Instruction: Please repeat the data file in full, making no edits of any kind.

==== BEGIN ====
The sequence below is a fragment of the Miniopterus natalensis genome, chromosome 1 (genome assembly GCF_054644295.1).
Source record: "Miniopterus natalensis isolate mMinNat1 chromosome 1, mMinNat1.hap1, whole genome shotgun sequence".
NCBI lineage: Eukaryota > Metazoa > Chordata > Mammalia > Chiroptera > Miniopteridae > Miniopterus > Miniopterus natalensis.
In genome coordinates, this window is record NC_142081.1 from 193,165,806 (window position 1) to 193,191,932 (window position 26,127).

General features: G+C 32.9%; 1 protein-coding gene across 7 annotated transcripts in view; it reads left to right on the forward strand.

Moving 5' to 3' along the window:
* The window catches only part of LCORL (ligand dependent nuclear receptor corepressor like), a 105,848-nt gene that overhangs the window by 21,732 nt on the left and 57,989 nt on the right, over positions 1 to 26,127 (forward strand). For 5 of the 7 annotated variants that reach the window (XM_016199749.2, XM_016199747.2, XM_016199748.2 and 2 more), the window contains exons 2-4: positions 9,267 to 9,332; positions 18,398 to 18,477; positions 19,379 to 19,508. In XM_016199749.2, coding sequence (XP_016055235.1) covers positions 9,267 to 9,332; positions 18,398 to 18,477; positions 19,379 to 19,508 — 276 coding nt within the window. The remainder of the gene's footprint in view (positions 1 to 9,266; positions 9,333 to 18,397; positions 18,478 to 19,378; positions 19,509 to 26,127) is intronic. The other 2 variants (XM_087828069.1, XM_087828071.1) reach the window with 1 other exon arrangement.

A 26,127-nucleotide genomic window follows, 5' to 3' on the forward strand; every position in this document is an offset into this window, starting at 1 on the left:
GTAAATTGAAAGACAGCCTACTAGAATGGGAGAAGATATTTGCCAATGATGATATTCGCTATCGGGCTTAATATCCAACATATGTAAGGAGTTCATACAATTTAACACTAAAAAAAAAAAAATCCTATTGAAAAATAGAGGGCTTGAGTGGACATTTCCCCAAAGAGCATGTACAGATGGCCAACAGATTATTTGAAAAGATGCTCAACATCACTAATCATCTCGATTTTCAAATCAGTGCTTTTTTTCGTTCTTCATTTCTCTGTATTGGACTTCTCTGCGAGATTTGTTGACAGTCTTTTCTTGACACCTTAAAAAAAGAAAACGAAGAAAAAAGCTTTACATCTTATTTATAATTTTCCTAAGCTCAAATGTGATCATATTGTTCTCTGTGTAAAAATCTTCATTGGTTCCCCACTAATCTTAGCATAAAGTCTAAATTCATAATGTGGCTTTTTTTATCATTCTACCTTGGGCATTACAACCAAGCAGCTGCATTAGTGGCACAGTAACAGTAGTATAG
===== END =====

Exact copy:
The sequence below is a fragment of the Miniopterus natalensis genome, chromosome 1 (genome assembly GCF_054644295.1).
Source record: "Miniopterus natalensis isolate mMinNat1 chromosome 1, mMinNat1.hap1, whole genome shotgun sequence".
NCBI lineage: Eukaryota > Metazoa > Chordata > Mammalia > Chiroptera > Miniopteridae > Miniopterus > Miniopterus natalensis.
In genome coordinates, this window is record NC_142081.1 from 193,165,806 (window position 1) to 193,191,932 (window position 26,127).

General features: G+C 32.9%; 1 protein-coding gene across 7 annotated transcripts in view; it reads left to right on the forward strand.

Moving 5' to 3' along the window:
* The window catches only part of LCORL (ligand dependent nuclear receptor corepressor like), a 105,848-nt gene that overhangs the window by 21,732 nt on the left and 57,989 nt on the right, over positions 1 to 26,127 (forward strand). For 5 of the 7 annotated variants that reach the window (XM_016199749.2, XM_016199747.2, XM_016199748.2 and 2 more), the window contains exons 2-4: positions 9,267 to 9,332; positions 18,398 to 18,477; positions 19,379 to 19,508. In XM_016199749.2, coding sequence (XP_016055235.1) covers positions 9,267 to 9,332; positions 18,398 to 18,477; positions 19,379 to 19,508 — 276 coding nt within the window. The remainder of the gene's footprint in view (positions 1 to 9,266; positions 9,333 to 18,397; positions 18,478 to 19,378; positions 19,509 to 26,127) is intronic. The other 2 variants (XM_087828069.1, XM_087828071.1) reach the window with 1 other exon arrangement.

A 26,127-nucleotide genomic window follows, 5' to 3' on the forward strand; every position in this document is an offset into this window, starting at 1 on the left:
GTAAATTGAAAGACAGCCTACTAGAATGGGAGAAGATATTTGCCAATGATGATATTCGCTATCGGGCTTAATATCCAACATATGTAAGGAGTTCATACAATTTAACACTAAAAAAAAAAAAATCCTATTGAAAAATAGAGGGCTTGAGTGGACATTTCCCCAAAGAGCATGTACAGATGGCCAACAGATTATTTGAAAAGATGCTCAACATCACTAATCATCTCGATTTTCAAATCAGTGCTTTTTTTCGTTCTTCATTTCTCTGTATTGGACTTCTCTGCGAGATTTGTTGACAGTCTTTTCTTGACACCTTAAAAAAAGAAAACGAAGAAAAAAGCTTTACATCTTATTTATAATTTTCCTAAGCTCAAATGTGATCATATTGTTCTCTGTGTAAAAATCTTCATTGGTTCCCCACTAATCTTAGCATAAAGTCTAAATTCATAATGTGGCTTTTTTTATCATTCTACCTTGGGCATTACAACCAAGCAGCTGCATTAGTGGCACAGTAACAGTAGTATAG